Guam Daily Post
March 25, 2022
By Haidee Eugenio Gilbert
While not coming up with a new specific dollar amount yet to offer survivors of clergy sexual assault, the Archdiocese of Agana and its creditors on Friday announced they are “close” to submitting a “consensual joint plan.”
That plan is about compensating nearly 300 abuse survivors and getting the archdiocese out of bankruptcy without closing any Catholic parish, school and other ministries.
“I’m happy to hear that you made progress from being miles apart to inches apart,” U.S. District Court Chief Judge Frances Tydingco-Gatewood said Friday morning.
The judge gave parties up to April 8 to present their settlement agreement.
Previously, the archdiocese indicated it could pay up to $34.8 million, while the creditors’ committee has been proposing a payment plan of at least $100 million and real estate assets. The archdiocese’s initial offer was lower.
A key trial in February cleared the way for the archdiocese to include assets of parishes and schools in the pool of resources that would be used to settle the claims of survivors who said they, as minors, were raped and molested by priests and other clergy, dating as far back as the 1950s.
Attorney Edwin Caldie, representing the Official Committee of Unsecured Creditors, mostly abuse survivors, said the committee has not accepted an offer yet but the parties are “getting to a point where I think the archdiocese and…the survivors council are very close.”
He said while no settlement has been reached yet, there’s a lot of reasons to be optimistic and hopeful.
“I would say 30 days ago, even two weeks ago, we were a mile or two apart. And now I would measure the distance apart by inches as opposed to miles,” Caldie said during Friday’s status hearing.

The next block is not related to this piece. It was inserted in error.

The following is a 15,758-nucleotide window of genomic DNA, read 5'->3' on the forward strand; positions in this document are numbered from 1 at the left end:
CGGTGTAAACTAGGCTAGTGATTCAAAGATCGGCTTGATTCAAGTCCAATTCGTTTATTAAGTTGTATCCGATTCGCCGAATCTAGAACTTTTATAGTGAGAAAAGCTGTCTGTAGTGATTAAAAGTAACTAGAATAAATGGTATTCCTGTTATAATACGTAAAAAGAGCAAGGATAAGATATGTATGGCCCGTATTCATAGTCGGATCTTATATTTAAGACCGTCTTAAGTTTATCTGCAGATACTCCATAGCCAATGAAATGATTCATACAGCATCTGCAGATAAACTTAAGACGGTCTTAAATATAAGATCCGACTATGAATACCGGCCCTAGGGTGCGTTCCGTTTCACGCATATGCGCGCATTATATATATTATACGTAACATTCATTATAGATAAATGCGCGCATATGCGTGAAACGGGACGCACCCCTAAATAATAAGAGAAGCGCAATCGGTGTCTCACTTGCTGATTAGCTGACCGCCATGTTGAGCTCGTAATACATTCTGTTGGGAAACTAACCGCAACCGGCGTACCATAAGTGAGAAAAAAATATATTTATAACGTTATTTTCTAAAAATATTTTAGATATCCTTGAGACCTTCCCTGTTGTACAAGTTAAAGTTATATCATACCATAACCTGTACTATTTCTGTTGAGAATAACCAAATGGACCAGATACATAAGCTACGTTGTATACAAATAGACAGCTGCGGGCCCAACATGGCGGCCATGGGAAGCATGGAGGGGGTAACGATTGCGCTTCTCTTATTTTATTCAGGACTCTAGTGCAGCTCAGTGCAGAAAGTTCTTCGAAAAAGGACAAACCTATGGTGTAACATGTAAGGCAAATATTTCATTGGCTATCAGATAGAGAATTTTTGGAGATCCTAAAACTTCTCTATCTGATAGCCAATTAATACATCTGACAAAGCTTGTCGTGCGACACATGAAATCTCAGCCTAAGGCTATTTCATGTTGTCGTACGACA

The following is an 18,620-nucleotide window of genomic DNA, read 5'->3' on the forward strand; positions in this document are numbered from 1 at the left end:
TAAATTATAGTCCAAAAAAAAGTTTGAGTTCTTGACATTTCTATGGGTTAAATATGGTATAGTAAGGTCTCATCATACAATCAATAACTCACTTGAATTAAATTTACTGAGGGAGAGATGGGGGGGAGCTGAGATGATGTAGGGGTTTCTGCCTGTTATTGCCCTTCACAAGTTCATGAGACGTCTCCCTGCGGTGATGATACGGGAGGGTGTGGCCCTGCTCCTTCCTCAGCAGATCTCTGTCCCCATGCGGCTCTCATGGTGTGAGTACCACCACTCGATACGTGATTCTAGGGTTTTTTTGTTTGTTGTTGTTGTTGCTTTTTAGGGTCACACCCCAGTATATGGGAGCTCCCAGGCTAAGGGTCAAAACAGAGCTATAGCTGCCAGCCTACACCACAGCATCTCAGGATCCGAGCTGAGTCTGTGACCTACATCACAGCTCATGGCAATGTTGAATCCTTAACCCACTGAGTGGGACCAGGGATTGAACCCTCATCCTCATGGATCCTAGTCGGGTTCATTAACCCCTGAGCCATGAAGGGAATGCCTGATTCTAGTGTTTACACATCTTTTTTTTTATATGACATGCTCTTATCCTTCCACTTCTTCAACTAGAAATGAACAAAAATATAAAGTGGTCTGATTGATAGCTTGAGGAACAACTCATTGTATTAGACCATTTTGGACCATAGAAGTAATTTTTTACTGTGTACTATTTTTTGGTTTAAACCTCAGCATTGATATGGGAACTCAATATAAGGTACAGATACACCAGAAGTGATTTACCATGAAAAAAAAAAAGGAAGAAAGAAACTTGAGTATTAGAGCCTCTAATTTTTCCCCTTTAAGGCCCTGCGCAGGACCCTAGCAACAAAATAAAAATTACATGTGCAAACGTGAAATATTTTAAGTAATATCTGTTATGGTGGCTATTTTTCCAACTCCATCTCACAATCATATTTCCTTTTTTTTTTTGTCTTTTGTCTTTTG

Archdiocese attorney Ford Elsaesser also said the archdiocese believes the parties have the “elements of a consensual joint plan” and agrees with Caldie in saying that both sides “narrowed it from miles to inches.”
Elsaesser acknowledged the enormous effort led by Archbishop Michael Jude Byrnes and the leaderships both in the chancery and school and parish levels, including their respective finance councils, as well as attorney John Terlaje and Father Romeo Convocar, the vicar general.
The archdiocese and the creditors committee again met before U.S. Bankruptcy Judge Robert Faris of Honolulu, who is serving as the mediator, to try to settle the claims.
Leo Tudela, 78, who represents the survivors of clergy sexual assaults in the creditors committee, said he’s “very, very happy” to hear about the progress and is hopeful this can be settled in a month or two.
He also thanked the judge for her “very rigid” scheduling, which he said puts pressure on both sides.
“I talked to some survivors, and they are very, very happy that finally after almost six years, this is coming to some conclusion and I appreciate that very much,” Tudela said at the status hearing.
The judge thanked the parties for their continued efforts, particularly acknowledging the archbishop’s leadership.
“There is a light at the end of the tunnel. I am pretty confident that either way we’ll come to some closure,” the judge said before adjourning the brief status hearing.
This story will be updated.